Montana and Texas Lead 21-State Lawsuit to Block Biden’s Illegitimate Keystone Cancellation
- Power to regulate foreign and interstate commerce belongs to Congress, not executive
- Biden does not have power to overturn permit granted by an Act of Congress
- Pipeline would create thousands of jobs, generate millions of dollars for Montana communities
Montana Attorney General Austin Knudsen, Texas Attorney General Ken Paxton and 19 other state attorneys general filed suit today in United States District Court for the Southern District of Texas to block President Joe Biden’s unconstitutional and illegitimate attempt to cancel the Keystone XL Pipeline (KXLP).
Despite several exhaustive studies undertaken by the Obama State Department that concluded the Keystone XL pipeline would boost the U.S economy, create American jobs, and safely transport oil throughout the country without increasing greenhouse gas emissions, Biden revoked the permit via executive order mere hours after reciting his oath of office. However, he did not have the power to do so.
“The power to regulate foreign and interstate commerce belongs to Congress – not the President. This is another example of Joe Biden overstepping his constitutional role to the detriment of Montanans,” Attorney General Knudsen said. “There is not even a perceived environmental benefit to his actions – his attempt to cancel the Keystone XL Pipeline is an empty virtue signal to his wealthy coastal elite donors. It shows Biden’s contempt for rural communities in Montana and other states along the pipeline’s path that would benefit from and support the project.”
The lawsuit states, “The decision to provide or withhold permission to construct and operate an oil pipeline across the international border with Canada is a regulation of international and interstate commerce. Under the Constitution, this power resides with Congress.” Therefore, “President Biden’s decision to revoke the Keystone XL permit exceeded the scope of his authority under Article II of the Constitution.”
The attempt to block the construction and operation of the pipeline is also “contrary to law and an affront to the Constitution’s separation of powers,” as Congress expressly permitted the project in the 2011 Temporary Payroll Tax Cut Continuation Act.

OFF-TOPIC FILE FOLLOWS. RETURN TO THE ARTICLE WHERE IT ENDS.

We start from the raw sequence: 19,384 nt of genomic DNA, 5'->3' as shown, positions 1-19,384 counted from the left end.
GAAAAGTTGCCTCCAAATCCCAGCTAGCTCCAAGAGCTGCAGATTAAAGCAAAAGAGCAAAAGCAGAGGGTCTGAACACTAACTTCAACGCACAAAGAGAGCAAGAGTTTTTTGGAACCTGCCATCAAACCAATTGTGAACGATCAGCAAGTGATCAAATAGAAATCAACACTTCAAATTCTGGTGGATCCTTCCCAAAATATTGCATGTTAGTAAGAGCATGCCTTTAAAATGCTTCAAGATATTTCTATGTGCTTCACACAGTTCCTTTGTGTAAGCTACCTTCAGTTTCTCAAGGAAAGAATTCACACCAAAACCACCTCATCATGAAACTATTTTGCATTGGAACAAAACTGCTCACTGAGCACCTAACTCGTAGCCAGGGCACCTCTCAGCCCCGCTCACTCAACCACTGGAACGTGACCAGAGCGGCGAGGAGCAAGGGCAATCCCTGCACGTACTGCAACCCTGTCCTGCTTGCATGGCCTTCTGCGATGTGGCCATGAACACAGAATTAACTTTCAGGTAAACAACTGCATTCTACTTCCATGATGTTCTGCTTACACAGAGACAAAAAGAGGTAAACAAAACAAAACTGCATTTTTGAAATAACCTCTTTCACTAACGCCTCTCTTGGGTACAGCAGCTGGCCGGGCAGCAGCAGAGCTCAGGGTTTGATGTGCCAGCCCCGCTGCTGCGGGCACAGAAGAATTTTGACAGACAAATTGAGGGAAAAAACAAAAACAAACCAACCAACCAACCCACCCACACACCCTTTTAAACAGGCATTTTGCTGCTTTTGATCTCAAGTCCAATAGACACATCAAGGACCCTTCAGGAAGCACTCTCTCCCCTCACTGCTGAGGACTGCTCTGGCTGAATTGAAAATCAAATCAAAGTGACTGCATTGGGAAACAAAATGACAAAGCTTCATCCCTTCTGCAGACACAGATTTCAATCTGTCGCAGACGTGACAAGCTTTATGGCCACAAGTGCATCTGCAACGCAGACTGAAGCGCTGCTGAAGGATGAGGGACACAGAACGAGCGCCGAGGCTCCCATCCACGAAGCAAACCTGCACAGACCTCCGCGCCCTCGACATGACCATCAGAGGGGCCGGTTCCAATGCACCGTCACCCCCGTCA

The Act required Obama to grant the application to construct and operate the cross-border facilities or report within 60 days to Congress why he thought the pipeline disserved the national interest. If he failed to grant the permit or make a negative national interest determination within that time, it provided that the KXLP permit “shall be in effect by operation of law,” but then denied the permit because, he complained, Congress had not given him enough time to consider the matter. He did not report to Congress why he thought the KXLP disserved the national interest—which means the pipeline was authorized by default rule.
Further, Biden’s permit revocation and the administration’s attempts to carry it out also do not comport with the Administrative Procedure Act, violate the non-delegation doctrine, and are arbitrary and capricious.
The lawsuit asks the court to declare the section of Executive Order 13990 cancelling KXPL’s cross-border permit unconstitutional and unlawful and seeks to prevent the Biden administration from taking any action to enforce the permit revocation.
In addition to Montana and Texas, attorneys general from Alabama, Arizona, Arkansas, Georgia, Indiana, Kansas, Kentucky, Louisiana, Mississippi, Missouri, Nebraska, North Dakota, Ohio, Oklahoma, South Carolina, South Dakota, Utah, West Virginia, and Wyoming have joined the lawsuit as plaintiffs.
Injuries to Montana and Other States:
The Keystone XL pipeline would cross into the United States in northern Montana and pass through six counties – five of which are designated as high-poverty areas – before proceeding through South Dakota and terminating in Nebraska where it would connect to other existing Keystone pipelines that travel to state-of-the-art refining centers predominantly along the Gulf Coast. Seventeen areas in the proposed project area were identified as minority and/or low-income populations.
Approximately 830,000 barrels of crude oil per day would be transported from where it is produced in Canada and Montana to a large refining hub near the Gulf Coast and supplement refining capacity in Illinois, ensuring a reliable domestic and global energy source, bolstering U.S. energy independence and global leadership.
Communities along its path would be infused with tens of millions of dollars in tax revenue, a transformative amount for low-population areas like McCone County, Montana. State and local tax collections in Montana were expected to exceed $65 million annually.
Additionally, an estimated 42,100 jobs with $2 billion in associated earnings throughout the United States would be created, including 3,700 direct construction jobs in Montana garnering approximately $127 million in employment earnings.
The pipeline’s area covered by the previous authorization extends from the border about 1.2 miles to and including the first pipeline isolation valve in Montana. Although it is a tiny piece of the Keystone XL project, it is the fulcrum around which it and the larger 2,687-mile Keystone System turns – it is also already substantially complete.
If Biden’s unilateral decision is legally effective, the highly anticipated jobs, businesses, and investments will not materialize, and these communities will lose out on a once-in-a-generation economic opportunity. It will also have a ripple effect that adversely impacts the economy and environment in non-pipeline states.